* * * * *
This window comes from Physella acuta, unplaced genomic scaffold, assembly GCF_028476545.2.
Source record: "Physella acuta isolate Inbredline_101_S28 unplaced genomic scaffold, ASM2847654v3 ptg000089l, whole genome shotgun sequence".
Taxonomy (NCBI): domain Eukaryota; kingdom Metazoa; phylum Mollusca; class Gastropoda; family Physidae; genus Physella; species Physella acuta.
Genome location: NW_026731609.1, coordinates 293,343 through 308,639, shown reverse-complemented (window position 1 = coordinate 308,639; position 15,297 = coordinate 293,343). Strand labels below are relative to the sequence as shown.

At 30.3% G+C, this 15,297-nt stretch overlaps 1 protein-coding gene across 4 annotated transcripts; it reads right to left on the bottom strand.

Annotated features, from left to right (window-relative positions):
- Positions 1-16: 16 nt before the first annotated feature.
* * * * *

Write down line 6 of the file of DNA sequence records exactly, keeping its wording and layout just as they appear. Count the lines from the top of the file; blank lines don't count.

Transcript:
Annotated features, from left to right (window-relative positions):